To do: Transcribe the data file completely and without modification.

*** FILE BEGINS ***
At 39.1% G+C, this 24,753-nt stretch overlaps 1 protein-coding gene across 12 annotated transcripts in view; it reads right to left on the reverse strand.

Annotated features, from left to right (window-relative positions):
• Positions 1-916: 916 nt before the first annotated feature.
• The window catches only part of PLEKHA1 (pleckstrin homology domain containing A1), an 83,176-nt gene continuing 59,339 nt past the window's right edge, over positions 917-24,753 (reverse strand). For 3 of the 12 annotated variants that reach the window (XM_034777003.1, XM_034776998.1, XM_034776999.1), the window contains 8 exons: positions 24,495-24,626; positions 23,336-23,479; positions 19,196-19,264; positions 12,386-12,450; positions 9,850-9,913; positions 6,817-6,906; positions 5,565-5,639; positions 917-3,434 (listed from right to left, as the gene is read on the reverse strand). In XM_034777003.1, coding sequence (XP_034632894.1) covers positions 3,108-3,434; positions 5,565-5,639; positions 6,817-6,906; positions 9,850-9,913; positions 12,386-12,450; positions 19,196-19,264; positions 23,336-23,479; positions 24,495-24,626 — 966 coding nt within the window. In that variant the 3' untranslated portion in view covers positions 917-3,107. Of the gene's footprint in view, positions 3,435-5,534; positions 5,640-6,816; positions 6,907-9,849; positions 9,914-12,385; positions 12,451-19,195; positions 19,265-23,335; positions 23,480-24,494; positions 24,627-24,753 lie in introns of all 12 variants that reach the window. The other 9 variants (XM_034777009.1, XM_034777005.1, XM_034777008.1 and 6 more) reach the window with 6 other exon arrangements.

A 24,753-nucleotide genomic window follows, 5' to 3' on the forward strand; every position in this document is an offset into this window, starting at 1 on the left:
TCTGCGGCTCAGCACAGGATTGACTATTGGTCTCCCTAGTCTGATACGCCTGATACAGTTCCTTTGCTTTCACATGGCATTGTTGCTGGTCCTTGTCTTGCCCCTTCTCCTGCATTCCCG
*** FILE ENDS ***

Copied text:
At 39.1% G+C, this 24,753-nt stretch overlaps 1 protein-coding gene across 12 annotated transcripts in view; it reads right to left on the reverse strand.

Annotated features, from left to right (window-relative positions):
• Positions 1-916: 916 nt before the first annotated feature.
• The window catches only part of PLEKHA1 (pleckstrin homology domain containing A1), an 83,176-nt gene continuing 59,339 nt past the window's right edge, over positions 917-24,753 (reverse strand). For 3 of the 12 annotated variants that reach the window (XM_034777003.1, XM_034776998.1, XM_034776999.1), the window contains 8 exons: positions 24,495-24,626; positions 23,336-23,479; positions 19,196-19,264; positions 12,386-12,450; positions 9,850-9,913; positions 6,817-6,906; positions 5,565-5,639; positions 917-3,434 (listed from right to left, as the gene is read on the reverse strand). In XM_034777003.1, coding sequence (XP_034632894.1) covers positions 3,108-3,434; positions 5,565-5,639; positions 6,817-6,906; positions 9,850-9,913; positions 12,386-12,450; positions 19,196-19,264; positions 23,336-23,479; positions 24,495-24,626 — 966 coding nt within the window. In that variant the 3' untranslated portion in view covers positions 917-3,107. Of the gene's footprint in view, positions 3,435-5,534; positions 5,640-6,816; positions 6,907-9,849; positions 9,914-12,385; positions 12,451-19,195; positions 19,265-23,335; positions 23,480-24,494; positions 24,627-24,753 lie in introns of all 12 variants that reach the window. The other 9 variants (XM_034777009.1, XM_034777005.1, XM_034777008.1 and 6 more) reach the window with 6 other exon arrangements.

A 24,753-nucleotide genomic window follows, 5' to 3' on the forward strand; every position in this document is an offset into this window, starting at 1 on the left:
TCTGCGGCTCAGCACAGGATTGACTATTGGTCTCCCTAGTCTGATACGCCTGATACAGTTCCTTTGCTTTCACATGGCATTGTTGCTGGTCCTTGTCTTGCCCCTTCTCCTGCATTCCCG